> COSH BOYS FROM THE WEST END | caroline wilson
Beautiful young men stand in small groups on street corners, immaculately dressed like Edwardian teddies, staring down the ancient buildings that dare to rise above them which seem to be crumbling before their eyes with age, trembling to sustain the bits of beauty that remained in their arches. In those walls, boys selling their bodies to pay the rent, giving themselves to older men who, like those beautiful aging structures denying their own mortality, refuse to be seen as anything less than deserving of czars, of the royalty they’ve known in these dirty streets - princes disguised as rent boys, their blue blood covered with bones and sinews below the bruised knuckles and black eyes. Young boys like countesses, bodies like Myrons, smooth as marble. Nude backs arched as they kneel and sweat behind theatres, in alleyways and strangers’ beds. They stride through town like dandies on holiday. Their jokes keep strangers at a proper distance, and their quiet cynicism keeps them happy. When their neighbors are off to bed, they are off to a fête. When their fathers are catching the train into the city, they are catching the train home - sleepily chatting or dozing in each other’s laps, rejoicing in a life without money, but a life with charm and style. They do not sleep on silk but they sleep with someone who stayed with them when what they had together was all they had, and that was worth more than rubies.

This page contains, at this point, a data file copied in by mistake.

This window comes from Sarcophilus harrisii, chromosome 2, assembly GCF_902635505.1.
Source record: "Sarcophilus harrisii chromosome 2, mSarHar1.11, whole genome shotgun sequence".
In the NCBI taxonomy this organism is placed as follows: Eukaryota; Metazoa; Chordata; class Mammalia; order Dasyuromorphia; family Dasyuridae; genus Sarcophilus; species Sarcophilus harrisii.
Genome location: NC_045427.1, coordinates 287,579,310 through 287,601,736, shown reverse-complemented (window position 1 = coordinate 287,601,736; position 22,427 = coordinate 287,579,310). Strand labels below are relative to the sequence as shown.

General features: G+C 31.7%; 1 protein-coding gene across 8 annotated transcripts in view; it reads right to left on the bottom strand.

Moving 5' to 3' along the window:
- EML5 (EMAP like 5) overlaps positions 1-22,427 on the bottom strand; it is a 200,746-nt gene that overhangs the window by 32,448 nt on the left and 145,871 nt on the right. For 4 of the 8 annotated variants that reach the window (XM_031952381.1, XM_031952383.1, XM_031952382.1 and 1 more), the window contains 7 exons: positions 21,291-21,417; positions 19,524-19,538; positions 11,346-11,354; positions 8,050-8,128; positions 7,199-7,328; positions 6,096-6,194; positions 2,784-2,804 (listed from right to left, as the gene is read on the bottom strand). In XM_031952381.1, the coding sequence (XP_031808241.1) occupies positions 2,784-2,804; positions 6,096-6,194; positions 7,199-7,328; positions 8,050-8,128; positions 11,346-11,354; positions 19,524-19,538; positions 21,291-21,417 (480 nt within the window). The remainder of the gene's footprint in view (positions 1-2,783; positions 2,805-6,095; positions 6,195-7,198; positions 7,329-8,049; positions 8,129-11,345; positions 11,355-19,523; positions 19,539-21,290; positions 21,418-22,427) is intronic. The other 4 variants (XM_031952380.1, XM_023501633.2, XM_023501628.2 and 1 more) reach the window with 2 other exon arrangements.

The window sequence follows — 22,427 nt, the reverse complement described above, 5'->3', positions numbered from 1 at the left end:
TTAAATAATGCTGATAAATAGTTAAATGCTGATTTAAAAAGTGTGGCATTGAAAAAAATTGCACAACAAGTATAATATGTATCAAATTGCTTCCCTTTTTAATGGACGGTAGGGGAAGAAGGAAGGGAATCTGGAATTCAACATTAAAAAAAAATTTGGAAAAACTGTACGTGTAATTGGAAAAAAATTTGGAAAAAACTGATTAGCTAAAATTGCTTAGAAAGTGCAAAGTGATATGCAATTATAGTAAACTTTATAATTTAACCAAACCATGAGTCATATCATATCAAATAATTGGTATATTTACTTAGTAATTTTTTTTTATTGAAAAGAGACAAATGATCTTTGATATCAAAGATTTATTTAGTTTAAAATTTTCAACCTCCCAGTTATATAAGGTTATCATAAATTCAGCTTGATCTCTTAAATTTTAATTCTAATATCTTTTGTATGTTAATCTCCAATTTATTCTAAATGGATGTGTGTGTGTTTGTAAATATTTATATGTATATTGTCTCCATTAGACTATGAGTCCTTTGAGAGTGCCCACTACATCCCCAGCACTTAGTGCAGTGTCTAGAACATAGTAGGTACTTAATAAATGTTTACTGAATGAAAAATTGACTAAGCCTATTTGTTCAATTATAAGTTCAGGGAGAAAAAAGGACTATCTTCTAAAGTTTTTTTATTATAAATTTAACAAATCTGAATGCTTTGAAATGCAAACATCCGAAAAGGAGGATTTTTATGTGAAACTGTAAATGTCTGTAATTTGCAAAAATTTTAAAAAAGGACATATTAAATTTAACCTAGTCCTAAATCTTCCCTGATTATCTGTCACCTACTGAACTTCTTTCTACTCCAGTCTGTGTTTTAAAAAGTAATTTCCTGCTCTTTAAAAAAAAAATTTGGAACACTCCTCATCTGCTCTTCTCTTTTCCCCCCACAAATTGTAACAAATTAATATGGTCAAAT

Arm in arm, speaking gravely and close like lovers, looking like a reflection of the heavens, they walk like world travelers down the streets they grew up on and never left, out of spite, because when they were children they had promised they would leave, and never come back to their parents’ pristine houses of furniture as old and ugly as their hearts and those dimming lights. But then they had found each other. Like searchlights in a dark and endless sea, they had rescued one another from what none of them could see but only felt in the asphalt and floorboards of dirty one-room apartments where they slept and ate and drank their way into the beds of strange men when they had no where else to go. And so they had stayed, as a way of denying that they ever had a reason to wish for far off shores. Now they have each other and that is enough.
They pass girls with looks like begging on their faces, and only push their hands deeper in their pockets, unaware. They speak in verse more often than not, quoting poetry or the plays they’ve memorized and have acted out in real life for their lovers. They did not live lives out of a story book. They did not marry at 22 or find a little white house in a quaint little neighborhood. They live in one- or two-bedroom apartments, and sleep three to a bed, saved not by their maker who made them far less than the perfection they deserve and have discovered with their minds and bodies (just not in their souls), but saved by each other. Boys who would die for their friends, and more than just once, if it meant that one day their broken hearts will pump untainted blood. The diseases that hide in their veins will one day vanish. Washed up, rinsed out. Flushed clean.
> BIOGRAPHY | about the author
Caroline Wilson is an art student at
the University of Louisville and may eventually submit some artwork to us.
We hope she will.